CSG's research, development and innovation system is being developed within the CSG Aerospace division and, if proven successful, may eventually be extended to other parts of the Group. In our division, for example, there was a technical council, which was mainly used for operational project management. We have changed it into an innovation council, staffed it with the companies' technical directors and given it new, more comprehensive competencies. It has become a qualitatively higher body that plans the R&D and innovation strategy and oversees its implementation. Its core competence is to develop innovation potential and innovation performance in the division's companies. We then gave the companies the impetus to participate in this system in the form of an internal grant programme, subsidised with 20 million crowns in 2022. Companies can submit their projects to the internal grant competition and, if they succeed, they have additional funds to strengthen their research, development and innovation capacities and to implement solutions in their products.
How have CSG Aerospace companies responded to this incentive?
Surprisingly positively and proactively. There were 14 projects, each of which made sense. These days, the final selection of those that will receive the grant is underway. It will be approximately half of the applicants that best meet the goals and objectives of the grant.
Can you tell us what these projects are?
I won't describe all 14 proposals, but I will mention at least some of them. The software companies CS SOFT and ATRAK expect to develop a unique product as a set of interconnected systems that will offer a complete solution to support drone management in the framework of UTM and ATM. This is a major product innovation with high market potential. Czech Aviation Services has designed a wireless video signal control and distribution system for the electro-optical system for UH-60 Black Hawk helicopters.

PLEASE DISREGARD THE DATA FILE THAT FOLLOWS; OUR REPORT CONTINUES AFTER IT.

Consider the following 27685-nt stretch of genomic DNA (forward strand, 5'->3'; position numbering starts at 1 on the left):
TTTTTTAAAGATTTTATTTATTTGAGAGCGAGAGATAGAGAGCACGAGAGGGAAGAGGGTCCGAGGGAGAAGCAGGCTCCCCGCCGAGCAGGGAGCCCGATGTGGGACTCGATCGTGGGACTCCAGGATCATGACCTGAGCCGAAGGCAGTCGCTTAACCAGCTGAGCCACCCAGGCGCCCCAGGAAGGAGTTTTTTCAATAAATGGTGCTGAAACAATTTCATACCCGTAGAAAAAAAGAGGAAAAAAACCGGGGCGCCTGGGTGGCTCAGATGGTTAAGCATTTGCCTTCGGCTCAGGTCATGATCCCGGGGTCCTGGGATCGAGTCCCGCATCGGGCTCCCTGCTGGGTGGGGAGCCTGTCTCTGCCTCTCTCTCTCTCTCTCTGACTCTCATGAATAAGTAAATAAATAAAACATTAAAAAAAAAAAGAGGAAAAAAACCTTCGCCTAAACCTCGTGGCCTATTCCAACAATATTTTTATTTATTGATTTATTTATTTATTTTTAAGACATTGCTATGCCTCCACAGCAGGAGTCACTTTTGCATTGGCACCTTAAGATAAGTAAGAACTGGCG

The use of this system will significantly reduce the time required for the initial modification of the helicopter and thus provide a competitive advantage. In turn, the radar manufacturer ELDIS proposes to implement a special unmanned aerial vehicle detection function in its primary radars that monitor normal flight traffic. This will significantly enhance the capabilities of existing hardware. Last but not least, RETIA has proposed a project to conceptualise a target identification system for own and foreign targets for antennas with electronically deflected antenna beams.
We have already mentioned that the development of breakthrough products is not free. Is CSG prepared to invest the necessary resources in development?
CSG has an owner who perceives that the issue of research, development and innovation is an absolutely key aspect that will determine the success of the efforts of the individual CSG Aerospace companies and CSG Holding as a whole to become one of the most advanced and prosperous companies in the world in the years to come. The owner has decided, for the time being within the CSG Aerospace division, that a certain percentage of the companies' resources will go compulsorily to research and development. I will not disclose the exact amount, but it is several tens of millions of CZK. However, there must be a system in place to guarantee that these resources are used efficiently and effectively for innovation and not to cover other expenses that someone would like to hide under the heading of 'innovation'.
In addition to its positive benefits, new technologies also have their downside. Billionaire Elon Musk, for example, is worried that artificial intelligence will endanger humanity. Nota bene, if it is applied to destructive weapons systems. Do you feel such a threat too?
Technological advances in the defence and civilian industries are inevitable and unstoppable in the competition between states and companies. Every new technology, and this is typically true of technologies developed initially for military purposes, has the potential to improve the quality of life in society: to remove hard, dangerous or boring work, to raise the level of civic services and to improve everyday life. I am optimistic and convinced that, as has been the case to date, the positive side of technological development will outweigh the negative and move humanity forward.